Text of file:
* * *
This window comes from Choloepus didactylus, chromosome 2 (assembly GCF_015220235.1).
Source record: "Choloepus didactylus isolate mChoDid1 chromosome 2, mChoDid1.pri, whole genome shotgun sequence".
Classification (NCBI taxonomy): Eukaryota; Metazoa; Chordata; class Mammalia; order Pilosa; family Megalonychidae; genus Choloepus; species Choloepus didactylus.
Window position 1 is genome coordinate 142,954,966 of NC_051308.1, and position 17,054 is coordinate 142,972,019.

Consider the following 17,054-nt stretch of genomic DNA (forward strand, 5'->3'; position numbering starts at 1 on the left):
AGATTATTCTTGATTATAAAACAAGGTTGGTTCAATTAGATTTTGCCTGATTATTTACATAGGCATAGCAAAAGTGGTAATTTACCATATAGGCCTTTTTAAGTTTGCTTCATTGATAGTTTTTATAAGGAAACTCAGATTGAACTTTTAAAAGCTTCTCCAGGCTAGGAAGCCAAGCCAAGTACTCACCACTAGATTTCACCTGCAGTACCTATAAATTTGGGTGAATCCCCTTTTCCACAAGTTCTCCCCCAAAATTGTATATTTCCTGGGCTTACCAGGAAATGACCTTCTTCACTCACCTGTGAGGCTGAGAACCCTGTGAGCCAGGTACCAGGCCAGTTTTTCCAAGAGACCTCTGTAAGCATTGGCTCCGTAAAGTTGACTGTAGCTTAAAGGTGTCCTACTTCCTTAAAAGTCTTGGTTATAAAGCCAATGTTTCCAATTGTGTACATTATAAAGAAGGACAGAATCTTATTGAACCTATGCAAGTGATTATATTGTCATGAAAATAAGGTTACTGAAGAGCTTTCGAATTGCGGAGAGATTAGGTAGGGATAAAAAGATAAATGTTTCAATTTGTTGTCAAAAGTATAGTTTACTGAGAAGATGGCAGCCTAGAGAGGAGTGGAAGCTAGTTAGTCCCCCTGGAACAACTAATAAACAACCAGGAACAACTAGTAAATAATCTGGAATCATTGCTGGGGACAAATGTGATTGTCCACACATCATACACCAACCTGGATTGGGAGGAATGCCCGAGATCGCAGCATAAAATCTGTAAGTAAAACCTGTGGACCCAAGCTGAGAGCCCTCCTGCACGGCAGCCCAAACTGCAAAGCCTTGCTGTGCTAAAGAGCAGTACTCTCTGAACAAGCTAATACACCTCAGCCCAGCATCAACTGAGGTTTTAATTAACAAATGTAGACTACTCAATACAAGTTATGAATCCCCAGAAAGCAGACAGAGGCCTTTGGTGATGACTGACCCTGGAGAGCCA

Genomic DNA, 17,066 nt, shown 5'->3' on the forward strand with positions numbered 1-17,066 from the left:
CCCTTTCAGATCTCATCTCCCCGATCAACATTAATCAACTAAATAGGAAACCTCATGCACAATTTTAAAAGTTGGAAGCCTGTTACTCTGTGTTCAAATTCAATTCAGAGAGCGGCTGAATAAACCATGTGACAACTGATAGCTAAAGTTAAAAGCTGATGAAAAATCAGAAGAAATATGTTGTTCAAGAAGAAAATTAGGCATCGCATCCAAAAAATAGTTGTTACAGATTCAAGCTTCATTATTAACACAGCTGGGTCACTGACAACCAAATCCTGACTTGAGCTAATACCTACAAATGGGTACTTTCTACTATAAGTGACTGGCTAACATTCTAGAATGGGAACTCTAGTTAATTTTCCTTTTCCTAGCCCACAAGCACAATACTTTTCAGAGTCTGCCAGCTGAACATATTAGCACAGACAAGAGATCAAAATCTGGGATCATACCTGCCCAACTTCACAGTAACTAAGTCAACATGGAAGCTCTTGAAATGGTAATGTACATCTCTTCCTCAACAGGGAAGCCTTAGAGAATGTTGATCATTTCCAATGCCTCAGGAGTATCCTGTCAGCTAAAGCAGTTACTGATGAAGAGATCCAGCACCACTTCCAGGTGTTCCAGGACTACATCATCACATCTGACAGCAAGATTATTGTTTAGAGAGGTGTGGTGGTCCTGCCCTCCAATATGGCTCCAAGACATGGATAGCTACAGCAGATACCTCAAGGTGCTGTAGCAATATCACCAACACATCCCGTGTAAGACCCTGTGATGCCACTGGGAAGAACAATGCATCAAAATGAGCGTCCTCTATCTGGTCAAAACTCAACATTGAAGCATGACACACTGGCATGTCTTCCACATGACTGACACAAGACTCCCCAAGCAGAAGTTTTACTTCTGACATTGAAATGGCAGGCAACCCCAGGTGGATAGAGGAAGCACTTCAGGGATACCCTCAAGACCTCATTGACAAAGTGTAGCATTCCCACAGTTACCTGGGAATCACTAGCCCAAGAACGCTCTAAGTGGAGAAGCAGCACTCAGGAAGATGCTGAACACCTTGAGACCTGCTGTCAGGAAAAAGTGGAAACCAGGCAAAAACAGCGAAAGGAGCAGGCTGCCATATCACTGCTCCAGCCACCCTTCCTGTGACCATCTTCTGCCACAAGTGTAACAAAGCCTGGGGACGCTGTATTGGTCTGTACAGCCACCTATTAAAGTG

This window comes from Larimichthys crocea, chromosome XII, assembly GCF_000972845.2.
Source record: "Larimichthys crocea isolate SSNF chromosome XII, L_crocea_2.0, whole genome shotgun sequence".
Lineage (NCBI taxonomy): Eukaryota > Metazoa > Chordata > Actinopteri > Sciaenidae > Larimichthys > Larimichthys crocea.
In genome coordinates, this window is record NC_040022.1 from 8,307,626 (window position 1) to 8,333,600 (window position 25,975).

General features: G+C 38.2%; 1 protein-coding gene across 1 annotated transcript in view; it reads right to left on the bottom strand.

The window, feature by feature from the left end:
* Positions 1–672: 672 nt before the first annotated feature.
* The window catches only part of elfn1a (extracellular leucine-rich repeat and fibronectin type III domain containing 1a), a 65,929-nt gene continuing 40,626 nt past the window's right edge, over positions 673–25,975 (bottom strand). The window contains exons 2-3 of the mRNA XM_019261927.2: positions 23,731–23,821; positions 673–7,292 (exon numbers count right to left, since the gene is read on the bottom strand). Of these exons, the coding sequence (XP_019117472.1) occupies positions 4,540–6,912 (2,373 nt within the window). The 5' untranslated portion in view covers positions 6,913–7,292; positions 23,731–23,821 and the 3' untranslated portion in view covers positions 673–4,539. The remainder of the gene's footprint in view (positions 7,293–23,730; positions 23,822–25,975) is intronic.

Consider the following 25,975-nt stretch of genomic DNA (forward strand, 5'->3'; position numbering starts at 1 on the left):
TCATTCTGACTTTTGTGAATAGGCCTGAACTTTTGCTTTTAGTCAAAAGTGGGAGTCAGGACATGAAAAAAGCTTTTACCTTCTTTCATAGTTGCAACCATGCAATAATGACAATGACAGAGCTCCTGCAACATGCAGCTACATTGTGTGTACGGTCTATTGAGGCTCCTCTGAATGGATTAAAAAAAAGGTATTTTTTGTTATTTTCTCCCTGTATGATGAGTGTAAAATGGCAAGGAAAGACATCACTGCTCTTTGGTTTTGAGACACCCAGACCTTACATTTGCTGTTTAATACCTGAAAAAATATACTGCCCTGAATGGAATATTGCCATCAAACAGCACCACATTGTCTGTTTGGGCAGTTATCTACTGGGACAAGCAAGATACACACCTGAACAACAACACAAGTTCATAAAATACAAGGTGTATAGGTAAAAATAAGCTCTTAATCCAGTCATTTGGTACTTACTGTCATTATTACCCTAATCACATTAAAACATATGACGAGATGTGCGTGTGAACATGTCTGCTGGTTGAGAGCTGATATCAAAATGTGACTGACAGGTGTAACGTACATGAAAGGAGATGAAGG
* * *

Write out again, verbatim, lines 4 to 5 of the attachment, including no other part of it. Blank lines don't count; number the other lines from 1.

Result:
Window position 1 is genome coordinate 142,954,966 of NC_051308.1, and position 17,054 is coordinate 142,972,019.

Consider the following 17,054-nt stretch of genomic DNA (forward strand, 5'->3'; position numbering starts at 1 on the left):